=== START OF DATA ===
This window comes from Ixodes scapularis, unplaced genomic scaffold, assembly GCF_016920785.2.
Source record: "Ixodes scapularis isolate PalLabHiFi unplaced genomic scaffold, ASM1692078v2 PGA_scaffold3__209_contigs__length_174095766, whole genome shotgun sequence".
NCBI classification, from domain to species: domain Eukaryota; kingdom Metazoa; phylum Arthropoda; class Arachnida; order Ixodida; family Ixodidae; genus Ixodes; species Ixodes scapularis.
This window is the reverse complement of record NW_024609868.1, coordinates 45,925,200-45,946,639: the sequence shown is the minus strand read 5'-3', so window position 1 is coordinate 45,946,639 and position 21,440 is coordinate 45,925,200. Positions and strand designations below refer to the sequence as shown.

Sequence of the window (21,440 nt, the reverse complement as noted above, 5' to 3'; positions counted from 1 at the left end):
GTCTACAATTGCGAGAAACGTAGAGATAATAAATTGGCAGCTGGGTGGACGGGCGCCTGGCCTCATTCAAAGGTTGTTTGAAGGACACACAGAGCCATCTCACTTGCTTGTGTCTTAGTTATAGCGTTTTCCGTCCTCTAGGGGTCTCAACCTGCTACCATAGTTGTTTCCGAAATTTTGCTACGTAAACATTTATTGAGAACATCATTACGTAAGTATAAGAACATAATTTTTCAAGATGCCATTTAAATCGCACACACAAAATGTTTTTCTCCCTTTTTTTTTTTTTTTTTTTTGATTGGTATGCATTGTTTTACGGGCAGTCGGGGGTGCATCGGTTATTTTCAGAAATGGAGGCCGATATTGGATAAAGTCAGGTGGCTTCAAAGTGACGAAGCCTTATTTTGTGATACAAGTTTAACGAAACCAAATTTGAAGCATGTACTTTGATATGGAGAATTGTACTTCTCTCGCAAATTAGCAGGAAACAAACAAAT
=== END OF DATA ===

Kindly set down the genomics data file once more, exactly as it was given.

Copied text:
This window comes from Ixodes scapularis, unplaced genomic scaffold, assembly GCF_016920785.2.
Source record: "Ixodes scapularis isolate PalLabHiFi unplaced genomic scaffold, ASM1692078v2 PGA_scaffold3__209_contigs__length_174095766, whole genome shotgun sequence".
NCBI classification, from domain to species: domain Eukaryota; kingdom Metazoa; phylum Arthropoda; class Arachnida; order Ixodida; family Ixodidae; genus Ixodes; species Ixodes scapularis.
This window is the reverse complement of record NW_024609868.1, coordinates 45,925,200-45,946,639: the sequence shown is the minus strand read 5'-3', so window position 1 is coordinate 45,946,639 and position 21,440 is coordinate 45,925,200. Positions and strand designations below refer to the sequence as shown.

Sequence of the window (21,440 nt, the reverse complement as noted above, 5' to 3'; positions counted from 1 at the left end):
GTCTACAATTGCGAGAAACGTAGAGATAATAAATTGGCAGCTGGGTGGACGGGCGCCTGGCCTCATTCAAAGGTTGTTTGAAGGACACACAGAGCCATCTCACTTGCTTGTGTCTTAGTTATAGCGTTTTCCGTCCTCTAGGGGTCTCAACCTGCTACCATAGTTGTTTCCGAAATTTTGCTACGTAAACATTTATTGAGAACATCATTACGTAAGTATAAGAACATAATTTTTCAAGATGCCATTTAAATCGCACACACAAAATGTTTTTCTCCCTTTTTTTTTTTTTTTTTTTTGATTGGTATGCATTGTTTTACGGGCAGTCGGGGGTGCATCGGTTATTTTCAGAAATGGAGGCCGATATTGGATAAAGTCAGGTGGCTTCAAAGTGACGAAGCCTTATTTTGTGATACAAGTTTAACGAAACCAAATTTGAAGCATGTACTTTGATATGGAGAATTGTACTTCTCTCGCAAATTAGCAGGAAACAAACAAAT